Conflict and Cretivity

These days, we are obsessed with the concept of creativity. Persons who are labeled as “creative” are valued highly, while people without that label are just average.

But where does creativity come from? Is it a genetic attribute? Is it a learned skill? Research suggests that we all are born with more than enough inherent creativity. It also suggests that our education tends to dampen our creative instincts. Sir Ken Robinson has a lot so say about this in his book “The element”.

In other words, we can be trained to be less creative. Conversely, we can become more crea5tive if we understand where our creativity comes from. So where does it come from?

One thing is clear. Creativity arises from doing. Not the other way around. If you paint every day, for example, your painting will become more creative the more you do. Sitting there waiting for inspiration to paint will not generate creativity.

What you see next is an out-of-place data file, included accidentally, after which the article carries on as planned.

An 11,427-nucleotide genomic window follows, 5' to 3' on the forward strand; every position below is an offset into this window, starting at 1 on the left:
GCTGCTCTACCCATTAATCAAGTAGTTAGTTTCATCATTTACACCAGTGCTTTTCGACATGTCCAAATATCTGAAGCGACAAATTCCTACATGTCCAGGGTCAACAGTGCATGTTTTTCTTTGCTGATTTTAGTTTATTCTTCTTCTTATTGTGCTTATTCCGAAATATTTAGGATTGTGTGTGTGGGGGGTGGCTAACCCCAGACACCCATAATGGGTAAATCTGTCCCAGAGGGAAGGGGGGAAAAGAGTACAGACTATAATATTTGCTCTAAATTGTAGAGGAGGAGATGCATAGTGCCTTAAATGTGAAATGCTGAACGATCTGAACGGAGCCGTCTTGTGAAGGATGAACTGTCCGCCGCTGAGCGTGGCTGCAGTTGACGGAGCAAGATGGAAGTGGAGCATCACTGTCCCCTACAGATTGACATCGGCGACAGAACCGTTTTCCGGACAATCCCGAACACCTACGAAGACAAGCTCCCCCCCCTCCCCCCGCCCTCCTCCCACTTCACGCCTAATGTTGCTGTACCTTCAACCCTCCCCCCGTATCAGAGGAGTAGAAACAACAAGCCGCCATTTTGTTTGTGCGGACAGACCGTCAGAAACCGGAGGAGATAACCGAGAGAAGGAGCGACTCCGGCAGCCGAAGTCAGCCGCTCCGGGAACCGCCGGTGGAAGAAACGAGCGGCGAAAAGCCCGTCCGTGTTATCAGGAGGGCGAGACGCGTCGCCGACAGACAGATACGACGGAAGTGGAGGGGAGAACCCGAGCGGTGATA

Another thing is also clear. Creativity arises in certain types of social settings. There is a social dimension to it. And that social dimension often has an element of conflict in it. So John Lennon and Paul McCartney collaborated at a high creative level. That did not mean that they approached writing music the same way – they did not. In fact, one would often write a response song to a creative effort from the other. There was a certain creative tension that “upped their games”.

So it is not surprising that research shows conflict situations can make people more creative.  Or put another way, achieving harmony will not necessarily produce genius.


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